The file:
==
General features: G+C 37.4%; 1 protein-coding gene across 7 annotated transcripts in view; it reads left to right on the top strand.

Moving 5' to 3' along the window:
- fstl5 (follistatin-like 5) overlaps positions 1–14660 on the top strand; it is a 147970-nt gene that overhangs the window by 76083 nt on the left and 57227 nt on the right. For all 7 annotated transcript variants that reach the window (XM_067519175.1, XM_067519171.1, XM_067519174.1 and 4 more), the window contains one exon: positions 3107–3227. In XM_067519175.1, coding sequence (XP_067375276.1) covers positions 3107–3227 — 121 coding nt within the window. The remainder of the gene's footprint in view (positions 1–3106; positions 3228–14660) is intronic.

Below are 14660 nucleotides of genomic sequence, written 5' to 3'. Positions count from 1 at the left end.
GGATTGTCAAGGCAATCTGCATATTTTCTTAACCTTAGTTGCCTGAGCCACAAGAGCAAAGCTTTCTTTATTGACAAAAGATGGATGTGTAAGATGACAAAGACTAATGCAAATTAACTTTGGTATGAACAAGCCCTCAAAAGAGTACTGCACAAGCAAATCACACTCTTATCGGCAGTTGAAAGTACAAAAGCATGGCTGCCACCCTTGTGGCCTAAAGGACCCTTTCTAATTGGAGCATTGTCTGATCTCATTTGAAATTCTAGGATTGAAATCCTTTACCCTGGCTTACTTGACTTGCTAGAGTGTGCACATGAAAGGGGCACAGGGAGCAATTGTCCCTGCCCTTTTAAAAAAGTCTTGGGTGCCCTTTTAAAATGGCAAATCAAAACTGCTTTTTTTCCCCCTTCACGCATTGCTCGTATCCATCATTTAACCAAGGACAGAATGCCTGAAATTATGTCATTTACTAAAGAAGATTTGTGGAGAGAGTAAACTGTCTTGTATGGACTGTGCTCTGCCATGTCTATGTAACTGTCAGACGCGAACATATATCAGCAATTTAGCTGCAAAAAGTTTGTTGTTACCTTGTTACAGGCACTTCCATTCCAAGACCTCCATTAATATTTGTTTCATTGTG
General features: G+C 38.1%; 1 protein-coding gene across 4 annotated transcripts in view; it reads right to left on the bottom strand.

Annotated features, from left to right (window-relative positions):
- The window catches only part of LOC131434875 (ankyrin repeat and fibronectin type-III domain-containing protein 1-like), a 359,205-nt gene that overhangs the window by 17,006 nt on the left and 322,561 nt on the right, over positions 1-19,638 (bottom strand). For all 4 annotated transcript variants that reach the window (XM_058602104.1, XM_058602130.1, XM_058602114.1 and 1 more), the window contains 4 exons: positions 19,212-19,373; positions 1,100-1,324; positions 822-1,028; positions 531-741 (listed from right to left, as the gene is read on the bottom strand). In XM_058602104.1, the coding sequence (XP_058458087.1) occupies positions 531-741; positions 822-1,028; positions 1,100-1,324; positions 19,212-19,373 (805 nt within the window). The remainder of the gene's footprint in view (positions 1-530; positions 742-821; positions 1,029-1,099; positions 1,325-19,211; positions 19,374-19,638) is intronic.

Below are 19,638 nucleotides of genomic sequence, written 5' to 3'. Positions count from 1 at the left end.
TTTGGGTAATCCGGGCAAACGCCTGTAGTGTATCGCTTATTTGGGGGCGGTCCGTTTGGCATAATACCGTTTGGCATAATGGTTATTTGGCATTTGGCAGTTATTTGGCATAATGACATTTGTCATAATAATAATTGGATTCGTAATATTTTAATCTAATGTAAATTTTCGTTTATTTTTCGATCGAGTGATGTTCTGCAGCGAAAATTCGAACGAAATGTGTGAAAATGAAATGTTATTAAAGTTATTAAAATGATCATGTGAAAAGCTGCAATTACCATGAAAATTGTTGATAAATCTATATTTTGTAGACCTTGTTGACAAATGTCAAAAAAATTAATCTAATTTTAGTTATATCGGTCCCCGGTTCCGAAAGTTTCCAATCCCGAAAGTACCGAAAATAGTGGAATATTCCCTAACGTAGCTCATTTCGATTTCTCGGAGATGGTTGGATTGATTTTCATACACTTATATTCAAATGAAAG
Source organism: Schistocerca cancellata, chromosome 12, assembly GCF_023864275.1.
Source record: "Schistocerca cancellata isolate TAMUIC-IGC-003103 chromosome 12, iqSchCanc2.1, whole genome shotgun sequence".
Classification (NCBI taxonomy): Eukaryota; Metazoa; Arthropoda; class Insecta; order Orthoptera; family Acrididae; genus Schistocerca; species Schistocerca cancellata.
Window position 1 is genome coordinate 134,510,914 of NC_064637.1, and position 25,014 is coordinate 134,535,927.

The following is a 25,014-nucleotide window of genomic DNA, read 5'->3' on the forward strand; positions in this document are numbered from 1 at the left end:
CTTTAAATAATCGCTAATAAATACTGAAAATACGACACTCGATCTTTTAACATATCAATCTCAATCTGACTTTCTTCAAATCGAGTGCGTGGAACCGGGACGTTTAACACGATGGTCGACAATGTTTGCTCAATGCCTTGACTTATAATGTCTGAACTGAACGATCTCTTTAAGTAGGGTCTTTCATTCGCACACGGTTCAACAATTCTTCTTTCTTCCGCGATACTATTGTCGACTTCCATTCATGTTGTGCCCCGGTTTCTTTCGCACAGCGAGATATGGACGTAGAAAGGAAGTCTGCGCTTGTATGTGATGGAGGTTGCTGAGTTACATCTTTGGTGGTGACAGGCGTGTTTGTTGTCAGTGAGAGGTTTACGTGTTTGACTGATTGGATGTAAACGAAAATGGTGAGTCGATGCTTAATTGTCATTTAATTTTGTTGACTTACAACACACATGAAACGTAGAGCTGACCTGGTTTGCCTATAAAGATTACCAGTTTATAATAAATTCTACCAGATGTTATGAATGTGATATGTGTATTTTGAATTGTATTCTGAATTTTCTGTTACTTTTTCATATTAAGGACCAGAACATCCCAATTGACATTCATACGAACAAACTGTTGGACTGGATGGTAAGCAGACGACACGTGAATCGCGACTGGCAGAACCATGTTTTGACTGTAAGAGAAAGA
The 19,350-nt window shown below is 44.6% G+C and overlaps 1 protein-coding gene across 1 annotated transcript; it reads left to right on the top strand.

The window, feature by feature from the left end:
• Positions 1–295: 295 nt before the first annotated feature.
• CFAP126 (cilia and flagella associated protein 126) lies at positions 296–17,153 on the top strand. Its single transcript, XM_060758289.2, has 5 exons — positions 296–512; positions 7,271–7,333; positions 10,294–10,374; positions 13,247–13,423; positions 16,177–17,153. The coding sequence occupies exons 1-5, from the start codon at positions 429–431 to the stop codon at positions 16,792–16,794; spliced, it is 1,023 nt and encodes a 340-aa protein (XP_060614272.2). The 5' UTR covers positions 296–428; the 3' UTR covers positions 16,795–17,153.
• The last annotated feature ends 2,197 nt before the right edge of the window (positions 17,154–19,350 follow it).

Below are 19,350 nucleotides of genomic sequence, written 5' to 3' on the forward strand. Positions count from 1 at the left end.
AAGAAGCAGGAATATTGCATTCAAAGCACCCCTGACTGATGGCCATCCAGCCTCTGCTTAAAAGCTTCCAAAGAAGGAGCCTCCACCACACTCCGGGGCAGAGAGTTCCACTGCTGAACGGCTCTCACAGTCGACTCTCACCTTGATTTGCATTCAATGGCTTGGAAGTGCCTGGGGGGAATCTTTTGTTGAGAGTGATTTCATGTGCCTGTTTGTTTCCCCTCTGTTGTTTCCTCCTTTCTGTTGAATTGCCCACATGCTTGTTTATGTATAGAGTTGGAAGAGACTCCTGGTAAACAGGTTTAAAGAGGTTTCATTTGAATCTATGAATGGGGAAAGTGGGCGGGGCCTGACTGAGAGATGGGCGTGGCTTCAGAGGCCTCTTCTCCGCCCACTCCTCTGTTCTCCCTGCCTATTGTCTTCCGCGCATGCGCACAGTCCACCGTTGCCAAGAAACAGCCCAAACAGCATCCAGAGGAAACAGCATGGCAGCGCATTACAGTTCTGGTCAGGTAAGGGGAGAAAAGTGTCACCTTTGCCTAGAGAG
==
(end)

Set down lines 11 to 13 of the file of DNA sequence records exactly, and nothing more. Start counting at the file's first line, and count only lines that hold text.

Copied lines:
Source organism: Schistocerca cancellata, chromosome 12, assembly GCF_023864275.1.
Source record: "Schistocerca cancellata isolate TAMUIC-IGC-003103 chromosome 12, iqSchCanc2.1, whole genome shotgun sequence".
Classification (NCBI taxonomy): Eukaryota; Metazoa; Arthropoda; class Insecta; order Orthoptera; family Acrididae; genus Schistocerca; species Schistocerca cancellata.